Increasing privacy infringement on the Internet has set off a campaign to uphold the “right to be forgotten,” which allows users to demand information about them be deleted by social networking websites. Si-Soo Park provides an Asian angle on the matter in the Korea Times, particularly looking at how upcoming EU regulation could have an impact on Korean legislative thinking as well.
“Many celebrities here [i.e. in South Korea] are haunted by articles and photos they posted on social networking websites such as Twitter and Facebook.
Some carelessly-written comments during wayward teenage years are reproduced and stir controversy, causing irrevocable damage to their hard-won reputations. Old photos unintentionally divulge their untold story of having perfect looks thanks to surgical help.
An increasing number of ordinary people have also been badly affected by the endless lifespan of online data.
But existing regulations give website operators the exclusive right to delete or modify reproduced content, leaving their customers helpless when it comes to self-control of their own privacy online.
This shortcoming has galvanized people to recognize the significance of the “right to be forgotten” in the Internet age. Promotional campaigns for the unheard-of rights are increasingly gaining momentum worldwide.”
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Every year, the Energy-efficient Buildings (EeB) Public Private Partnership (PPP) publishes the EeB PPP project review – a round-up of energy-efficiency projects that have been co-funded by two European Commission schemes. This year, the print and digital booklet design was done by Experientia, in particular by our talented visual and interaction designer Dohun Jang. Experientia […]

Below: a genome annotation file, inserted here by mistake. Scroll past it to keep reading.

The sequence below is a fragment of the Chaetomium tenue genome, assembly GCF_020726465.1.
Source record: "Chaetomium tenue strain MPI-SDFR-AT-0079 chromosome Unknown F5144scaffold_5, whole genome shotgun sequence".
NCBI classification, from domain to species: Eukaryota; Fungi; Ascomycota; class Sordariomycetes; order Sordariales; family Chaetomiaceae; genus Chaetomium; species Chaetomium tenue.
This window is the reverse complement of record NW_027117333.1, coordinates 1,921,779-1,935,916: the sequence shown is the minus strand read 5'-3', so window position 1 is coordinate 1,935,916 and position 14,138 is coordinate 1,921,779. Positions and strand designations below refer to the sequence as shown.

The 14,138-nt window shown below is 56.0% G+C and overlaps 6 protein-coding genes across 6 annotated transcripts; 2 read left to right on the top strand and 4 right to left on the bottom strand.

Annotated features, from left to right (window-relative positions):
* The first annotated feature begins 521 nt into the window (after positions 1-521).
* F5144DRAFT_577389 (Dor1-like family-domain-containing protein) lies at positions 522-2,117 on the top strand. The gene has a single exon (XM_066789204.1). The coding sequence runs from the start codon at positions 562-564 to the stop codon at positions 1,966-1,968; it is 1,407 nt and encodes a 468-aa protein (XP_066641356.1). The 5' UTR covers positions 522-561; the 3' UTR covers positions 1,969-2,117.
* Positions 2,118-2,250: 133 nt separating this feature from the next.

One of the things we do here at Experientia that really sets us apart from other UX agencies is behavioral modeling. Our cognitive and behavioral models go beyond the standard customer journeys and personas (both useful tools, and often preliminary steps to behavioral modeling) to create frameworks that can be used to make people more […]
Arti Mulchand reports in the Straits Times, Singapore’s main newspaper, on Experientia’s “Design for Ageing Gracefully” project: Putting faces to end-users early in the design process is changing the way designers and organisations are approaching products aimed at Singapore’s growing elderly demographic. Experientia’s ethnographic study, which was commissioned by DesignSingapore Council in a collaboration with […]
Experientia is pleased to announce that we’ve started 2016 with a brand new website. Experientia’s now officially 10 years old, and we decided that the best way to celebrate is by building a new website that showcases our growth – with new projects, new people in the staff, and two new locations in Lausanne and […]
Design for Ageing Gracefully Rethinking Health and Wellness for the Elderly: Public Services Asian Insights & Design Innovation, DesignSingapore Council October 2015